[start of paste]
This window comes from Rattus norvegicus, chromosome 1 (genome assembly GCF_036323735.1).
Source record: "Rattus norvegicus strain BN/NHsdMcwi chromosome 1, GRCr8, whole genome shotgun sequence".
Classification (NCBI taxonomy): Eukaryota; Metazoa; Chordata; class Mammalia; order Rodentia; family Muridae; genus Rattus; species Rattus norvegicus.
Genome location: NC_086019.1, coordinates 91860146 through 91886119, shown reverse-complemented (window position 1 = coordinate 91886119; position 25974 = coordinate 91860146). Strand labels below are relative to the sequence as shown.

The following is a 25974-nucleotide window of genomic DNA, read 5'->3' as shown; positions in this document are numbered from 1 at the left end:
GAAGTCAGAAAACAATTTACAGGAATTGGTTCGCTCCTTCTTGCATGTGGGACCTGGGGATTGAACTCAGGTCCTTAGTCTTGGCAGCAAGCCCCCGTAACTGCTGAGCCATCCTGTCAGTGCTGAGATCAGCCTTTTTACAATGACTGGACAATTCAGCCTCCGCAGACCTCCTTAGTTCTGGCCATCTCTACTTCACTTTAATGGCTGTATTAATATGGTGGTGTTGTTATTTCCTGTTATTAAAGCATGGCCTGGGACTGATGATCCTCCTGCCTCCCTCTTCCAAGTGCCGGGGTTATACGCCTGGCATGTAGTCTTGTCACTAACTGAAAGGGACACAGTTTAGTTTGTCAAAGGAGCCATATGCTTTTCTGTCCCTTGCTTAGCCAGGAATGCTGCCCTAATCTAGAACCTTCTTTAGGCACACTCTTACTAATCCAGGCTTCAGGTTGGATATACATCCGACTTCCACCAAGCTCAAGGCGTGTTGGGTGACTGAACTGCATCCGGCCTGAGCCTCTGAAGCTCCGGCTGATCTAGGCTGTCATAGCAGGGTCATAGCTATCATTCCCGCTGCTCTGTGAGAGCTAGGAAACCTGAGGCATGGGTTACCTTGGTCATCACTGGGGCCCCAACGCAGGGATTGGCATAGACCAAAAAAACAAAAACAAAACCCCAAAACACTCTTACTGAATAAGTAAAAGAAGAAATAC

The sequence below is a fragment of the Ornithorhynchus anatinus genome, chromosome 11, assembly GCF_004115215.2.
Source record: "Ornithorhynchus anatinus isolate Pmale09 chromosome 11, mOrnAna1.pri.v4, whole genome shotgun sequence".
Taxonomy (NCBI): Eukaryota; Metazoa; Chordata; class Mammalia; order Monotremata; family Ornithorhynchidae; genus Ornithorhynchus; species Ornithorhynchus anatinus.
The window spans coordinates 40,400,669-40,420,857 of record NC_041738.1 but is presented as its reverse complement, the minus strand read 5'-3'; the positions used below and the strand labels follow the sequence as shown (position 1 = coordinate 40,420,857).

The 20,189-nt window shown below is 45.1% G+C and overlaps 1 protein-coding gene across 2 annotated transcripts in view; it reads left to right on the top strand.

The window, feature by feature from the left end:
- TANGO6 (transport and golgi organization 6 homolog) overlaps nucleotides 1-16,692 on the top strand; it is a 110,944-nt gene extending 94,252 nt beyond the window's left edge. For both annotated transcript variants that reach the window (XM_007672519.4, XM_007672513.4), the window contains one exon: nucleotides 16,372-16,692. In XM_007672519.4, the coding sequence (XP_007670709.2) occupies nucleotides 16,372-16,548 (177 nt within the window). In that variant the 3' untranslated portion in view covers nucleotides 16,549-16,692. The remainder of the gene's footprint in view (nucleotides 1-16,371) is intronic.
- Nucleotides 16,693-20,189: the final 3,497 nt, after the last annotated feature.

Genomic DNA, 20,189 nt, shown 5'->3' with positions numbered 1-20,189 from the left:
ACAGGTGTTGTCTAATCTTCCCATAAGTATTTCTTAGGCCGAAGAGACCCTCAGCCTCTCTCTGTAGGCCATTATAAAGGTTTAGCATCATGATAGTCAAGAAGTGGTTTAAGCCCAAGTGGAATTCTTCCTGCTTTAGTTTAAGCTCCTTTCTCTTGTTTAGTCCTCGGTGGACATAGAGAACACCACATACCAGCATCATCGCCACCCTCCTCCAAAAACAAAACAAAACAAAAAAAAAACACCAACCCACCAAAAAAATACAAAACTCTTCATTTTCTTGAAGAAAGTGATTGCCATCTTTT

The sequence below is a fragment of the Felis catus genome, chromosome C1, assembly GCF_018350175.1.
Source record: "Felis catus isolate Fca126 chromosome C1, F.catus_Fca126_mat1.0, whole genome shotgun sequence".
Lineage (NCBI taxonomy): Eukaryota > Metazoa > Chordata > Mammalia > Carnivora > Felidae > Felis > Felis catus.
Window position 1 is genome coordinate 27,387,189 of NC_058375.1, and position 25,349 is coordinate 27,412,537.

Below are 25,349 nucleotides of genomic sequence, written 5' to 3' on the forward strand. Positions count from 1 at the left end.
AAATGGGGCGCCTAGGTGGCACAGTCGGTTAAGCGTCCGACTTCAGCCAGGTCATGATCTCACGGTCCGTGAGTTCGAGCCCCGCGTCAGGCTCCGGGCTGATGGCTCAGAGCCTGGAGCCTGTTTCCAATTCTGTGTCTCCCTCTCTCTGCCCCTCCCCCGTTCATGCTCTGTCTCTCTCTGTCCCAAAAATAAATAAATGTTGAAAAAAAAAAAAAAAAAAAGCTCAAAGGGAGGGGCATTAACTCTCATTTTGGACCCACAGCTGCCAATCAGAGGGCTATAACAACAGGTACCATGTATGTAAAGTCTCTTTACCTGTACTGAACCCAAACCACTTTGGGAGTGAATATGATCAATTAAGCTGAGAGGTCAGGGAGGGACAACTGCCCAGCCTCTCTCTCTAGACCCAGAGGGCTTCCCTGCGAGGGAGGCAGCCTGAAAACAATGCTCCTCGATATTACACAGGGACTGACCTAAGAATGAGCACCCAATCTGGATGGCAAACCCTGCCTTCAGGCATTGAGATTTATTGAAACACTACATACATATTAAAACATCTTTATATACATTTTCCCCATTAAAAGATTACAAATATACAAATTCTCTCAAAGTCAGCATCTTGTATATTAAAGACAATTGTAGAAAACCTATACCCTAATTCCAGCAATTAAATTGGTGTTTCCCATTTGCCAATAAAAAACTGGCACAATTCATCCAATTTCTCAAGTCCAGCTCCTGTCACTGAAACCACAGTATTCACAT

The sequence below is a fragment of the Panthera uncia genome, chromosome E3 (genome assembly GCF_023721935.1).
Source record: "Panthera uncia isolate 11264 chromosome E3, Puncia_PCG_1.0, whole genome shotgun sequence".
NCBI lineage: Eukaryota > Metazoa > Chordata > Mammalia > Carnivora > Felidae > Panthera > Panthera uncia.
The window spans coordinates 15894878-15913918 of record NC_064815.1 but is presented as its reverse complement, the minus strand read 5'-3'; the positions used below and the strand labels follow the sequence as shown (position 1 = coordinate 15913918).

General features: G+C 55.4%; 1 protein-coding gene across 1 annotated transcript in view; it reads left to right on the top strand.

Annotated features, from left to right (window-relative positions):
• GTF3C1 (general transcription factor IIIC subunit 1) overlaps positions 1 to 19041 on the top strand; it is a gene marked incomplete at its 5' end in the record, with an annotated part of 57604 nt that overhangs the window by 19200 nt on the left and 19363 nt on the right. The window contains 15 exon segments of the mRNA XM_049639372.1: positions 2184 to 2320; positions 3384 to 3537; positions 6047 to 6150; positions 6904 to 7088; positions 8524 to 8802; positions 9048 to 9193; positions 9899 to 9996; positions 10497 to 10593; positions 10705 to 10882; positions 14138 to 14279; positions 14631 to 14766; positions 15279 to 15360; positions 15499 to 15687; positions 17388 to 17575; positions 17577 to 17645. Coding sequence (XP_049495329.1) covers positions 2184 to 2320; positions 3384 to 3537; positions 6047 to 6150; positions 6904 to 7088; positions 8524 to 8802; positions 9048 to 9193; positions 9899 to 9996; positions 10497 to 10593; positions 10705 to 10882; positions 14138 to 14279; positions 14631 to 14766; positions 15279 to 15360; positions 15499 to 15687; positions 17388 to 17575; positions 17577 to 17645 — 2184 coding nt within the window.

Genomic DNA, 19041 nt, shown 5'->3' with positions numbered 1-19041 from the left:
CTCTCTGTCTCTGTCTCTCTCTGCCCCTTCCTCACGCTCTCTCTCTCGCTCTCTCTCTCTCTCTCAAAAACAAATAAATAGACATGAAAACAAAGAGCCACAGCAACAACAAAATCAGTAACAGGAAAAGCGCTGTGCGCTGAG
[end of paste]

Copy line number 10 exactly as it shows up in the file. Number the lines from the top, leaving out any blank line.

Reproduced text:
The window spans coordinates 40,400,669-40,420,857 of record NC_041738.1 but is presented as its reverse complement, the minus strand read 5'-3'; the positions used below and the strand labels follow the sequence as shown (position 1 = coordinate 40,420,857).